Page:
CLOSED HEEL (FULL FOOT) FINS
Closed heel fins are considered as traditional fins. In spite of the availability of new modern styled and designed fins, this pocket type is still popular among snorkelers and divers. These fins are generally more affordable and less expensive than the open heeled fins.
Since it offers no thermal protection at all, closed heel fins are really best for scuba diving Hawaii or warm water diving only. A few downsides of these fins are that they are not adjustable, you cannot use them in cold water and that they can cause blisters and cuts to your foot. Ouch! And even worse, they might also slip off your feet while swimming or moving.
Types of Diving Fins
Paddle fins are considered the traditional, simple style fins. They can either be open heel or closed heel. Scuba divers usually prefer the open heel ones due to adjustability and versatility, while closed heel types are generally worn by swimmers or snorkelers. If you’re planning on doing mostly warm water diving from a liveaboard or with a charter company, closed heel fins are just fine.Paddle fins basically move in an ‘up and down’ motion. This motion is very helpful in both free diving and diving in sites with currents. If you have strong legs then paddle fins are just perfect for you!
Split Fins are fins that are literally split into two parts. If you want to move more efficiently underwater then split fins are your thing! In contrast with the up and down movement of paddle fins, split fins act more like a boat propeller. These fins are split in specialized angles that makes every diver’s kick efficient without the use of much effort, meaning that you can spend much more bottom time and cover a greater area with these fins. On the downside split fins only really allow you to scissor kick. You won’t be able to do the fancy frog kicks with these!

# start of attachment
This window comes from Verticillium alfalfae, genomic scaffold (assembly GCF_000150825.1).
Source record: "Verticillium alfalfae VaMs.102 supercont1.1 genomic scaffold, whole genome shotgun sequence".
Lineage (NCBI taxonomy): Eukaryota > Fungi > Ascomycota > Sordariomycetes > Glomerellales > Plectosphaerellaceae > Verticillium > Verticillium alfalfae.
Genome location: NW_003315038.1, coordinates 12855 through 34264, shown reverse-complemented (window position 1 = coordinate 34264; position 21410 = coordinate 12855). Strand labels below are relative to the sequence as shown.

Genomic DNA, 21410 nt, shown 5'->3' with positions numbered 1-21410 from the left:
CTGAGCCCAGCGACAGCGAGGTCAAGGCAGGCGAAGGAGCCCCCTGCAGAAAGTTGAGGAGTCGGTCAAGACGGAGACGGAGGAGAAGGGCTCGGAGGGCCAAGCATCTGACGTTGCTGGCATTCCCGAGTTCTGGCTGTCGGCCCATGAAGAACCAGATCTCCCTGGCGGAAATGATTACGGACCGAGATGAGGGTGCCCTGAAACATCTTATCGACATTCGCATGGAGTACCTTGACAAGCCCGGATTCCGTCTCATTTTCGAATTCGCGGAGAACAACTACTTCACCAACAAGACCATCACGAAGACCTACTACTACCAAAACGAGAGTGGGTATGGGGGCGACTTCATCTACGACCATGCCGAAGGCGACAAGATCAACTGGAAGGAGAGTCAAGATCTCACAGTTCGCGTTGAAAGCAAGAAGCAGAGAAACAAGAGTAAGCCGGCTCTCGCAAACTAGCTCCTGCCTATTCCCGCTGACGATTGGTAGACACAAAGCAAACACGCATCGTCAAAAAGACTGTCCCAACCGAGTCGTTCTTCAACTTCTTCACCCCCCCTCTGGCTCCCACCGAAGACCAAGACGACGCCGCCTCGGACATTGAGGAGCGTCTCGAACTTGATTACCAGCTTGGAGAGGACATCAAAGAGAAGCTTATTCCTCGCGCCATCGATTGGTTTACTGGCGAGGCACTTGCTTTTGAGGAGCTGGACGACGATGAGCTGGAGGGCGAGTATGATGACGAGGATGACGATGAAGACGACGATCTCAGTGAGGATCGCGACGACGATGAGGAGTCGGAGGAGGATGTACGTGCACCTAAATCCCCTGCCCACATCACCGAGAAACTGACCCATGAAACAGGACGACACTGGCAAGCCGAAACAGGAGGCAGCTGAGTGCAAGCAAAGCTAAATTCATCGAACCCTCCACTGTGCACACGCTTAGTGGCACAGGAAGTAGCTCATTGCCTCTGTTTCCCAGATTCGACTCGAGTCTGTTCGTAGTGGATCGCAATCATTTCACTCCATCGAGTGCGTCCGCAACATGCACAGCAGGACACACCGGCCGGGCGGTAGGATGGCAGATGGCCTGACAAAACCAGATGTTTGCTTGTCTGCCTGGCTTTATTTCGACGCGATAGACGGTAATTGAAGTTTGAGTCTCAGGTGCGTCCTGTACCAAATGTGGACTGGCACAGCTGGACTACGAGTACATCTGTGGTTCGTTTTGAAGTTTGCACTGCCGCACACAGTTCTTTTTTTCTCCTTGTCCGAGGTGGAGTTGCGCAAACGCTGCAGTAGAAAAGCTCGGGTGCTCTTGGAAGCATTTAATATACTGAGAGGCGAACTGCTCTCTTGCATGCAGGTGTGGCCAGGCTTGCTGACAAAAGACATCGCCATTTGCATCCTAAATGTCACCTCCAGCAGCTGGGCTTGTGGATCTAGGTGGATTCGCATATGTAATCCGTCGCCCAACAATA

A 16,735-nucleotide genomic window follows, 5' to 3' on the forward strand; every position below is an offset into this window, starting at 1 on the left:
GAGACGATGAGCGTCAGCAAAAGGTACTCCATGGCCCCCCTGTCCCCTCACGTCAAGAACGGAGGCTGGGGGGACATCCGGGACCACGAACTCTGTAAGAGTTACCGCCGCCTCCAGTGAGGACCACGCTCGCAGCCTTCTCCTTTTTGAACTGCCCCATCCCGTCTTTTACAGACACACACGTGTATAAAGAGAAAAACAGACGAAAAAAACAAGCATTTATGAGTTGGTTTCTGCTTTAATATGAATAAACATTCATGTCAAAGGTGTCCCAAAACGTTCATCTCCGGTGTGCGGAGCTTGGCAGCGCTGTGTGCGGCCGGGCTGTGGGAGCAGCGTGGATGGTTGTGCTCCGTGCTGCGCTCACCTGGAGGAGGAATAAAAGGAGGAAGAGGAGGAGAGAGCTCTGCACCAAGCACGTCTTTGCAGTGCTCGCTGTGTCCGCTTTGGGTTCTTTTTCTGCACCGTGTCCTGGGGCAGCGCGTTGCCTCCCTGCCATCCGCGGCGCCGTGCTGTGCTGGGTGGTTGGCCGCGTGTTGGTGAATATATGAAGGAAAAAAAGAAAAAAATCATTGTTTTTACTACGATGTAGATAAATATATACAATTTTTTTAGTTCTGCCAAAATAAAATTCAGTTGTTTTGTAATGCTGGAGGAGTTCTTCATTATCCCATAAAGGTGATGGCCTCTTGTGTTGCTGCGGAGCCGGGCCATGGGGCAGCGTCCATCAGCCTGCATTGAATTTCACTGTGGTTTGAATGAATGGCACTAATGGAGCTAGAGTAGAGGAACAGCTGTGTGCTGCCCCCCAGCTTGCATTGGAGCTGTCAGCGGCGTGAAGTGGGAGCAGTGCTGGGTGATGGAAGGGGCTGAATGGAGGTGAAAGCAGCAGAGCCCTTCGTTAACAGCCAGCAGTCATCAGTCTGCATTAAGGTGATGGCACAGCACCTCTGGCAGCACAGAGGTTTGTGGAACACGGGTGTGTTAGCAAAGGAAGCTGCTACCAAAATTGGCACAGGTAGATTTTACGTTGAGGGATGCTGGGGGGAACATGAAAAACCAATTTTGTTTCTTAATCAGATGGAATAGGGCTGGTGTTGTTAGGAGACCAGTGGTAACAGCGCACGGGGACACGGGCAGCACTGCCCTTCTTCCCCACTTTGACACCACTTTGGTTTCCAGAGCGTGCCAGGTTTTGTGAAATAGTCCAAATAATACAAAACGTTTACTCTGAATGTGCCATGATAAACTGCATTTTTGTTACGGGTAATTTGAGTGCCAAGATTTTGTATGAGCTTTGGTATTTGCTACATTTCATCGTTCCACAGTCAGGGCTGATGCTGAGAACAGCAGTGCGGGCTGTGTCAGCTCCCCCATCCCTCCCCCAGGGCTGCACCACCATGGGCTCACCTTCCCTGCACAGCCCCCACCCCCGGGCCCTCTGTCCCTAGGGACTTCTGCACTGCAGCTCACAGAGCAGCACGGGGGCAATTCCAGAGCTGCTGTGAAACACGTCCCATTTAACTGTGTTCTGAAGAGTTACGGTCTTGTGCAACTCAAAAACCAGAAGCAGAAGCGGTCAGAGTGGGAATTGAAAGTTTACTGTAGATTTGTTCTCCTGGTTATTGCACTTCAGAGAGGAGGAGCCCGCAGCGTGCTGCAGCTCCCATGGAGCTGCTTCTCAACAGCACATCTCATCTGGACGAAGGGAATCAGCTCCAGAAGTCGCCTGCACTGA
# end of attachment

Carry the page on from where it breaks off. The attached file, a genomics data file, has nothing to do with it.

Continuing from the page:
Want to have that great powerful and efficient kick underwater? Try freediving fins! They come in a variety of materials from plastic to carbon fiber. The carbon fiber ones will be both the most efficient and the most expensive. Carbon blades now come in shorter lenghts good for scuba. The longer blades will give you a more efficient kick helping to improve your air consumption dramatically. Many of our dive guides here at Kona Honu Divers use them.
How to Fit Diving Fins
First, sit down and wear the fins. If you’re fitting yourself for a pair of open heel fins be sure you have the bootie you’ll be wearing with the fin to ensure a comfortable fit. Make sure that you can see a few inches of your boots protruding from the back of the foot pocket. A closed heel fin will snug and fit comfortable on your barefoot. If you’re worried about blisters, some closed heel fins are able to accommodate a thin fin sock or lycra sock to prevent rubbing.Move, shake and tilt your feet. This is to make sure that the fins are fit and tight enough. When trying the open heel fins, never pull the strap too much and make sure that strap holds your foot in place.Raise a fin and try to hold its tip. Then try flexing the fin as if you are kicking it underwater.Stand up with your feet flat on the ground. Lift the ball of your heel up (as if you were about to stand on your toes). If the fin slips off your feet or your heel pops out every now and then whenever you move, you need a smaller foot pocket.There are a lot of choices when it comes to fins. No matter what type of diving fins you have, the most important thing to consider is COMFORT. Diving fins can either make or break that dive adventure you have been dreaming of. Therefore it should serve in making your diving experience an easy and hassle-free one.
If you want some expert help, the crew at Kona Honu Divers in Hawaii has the best crew in town! We hope to see you soon!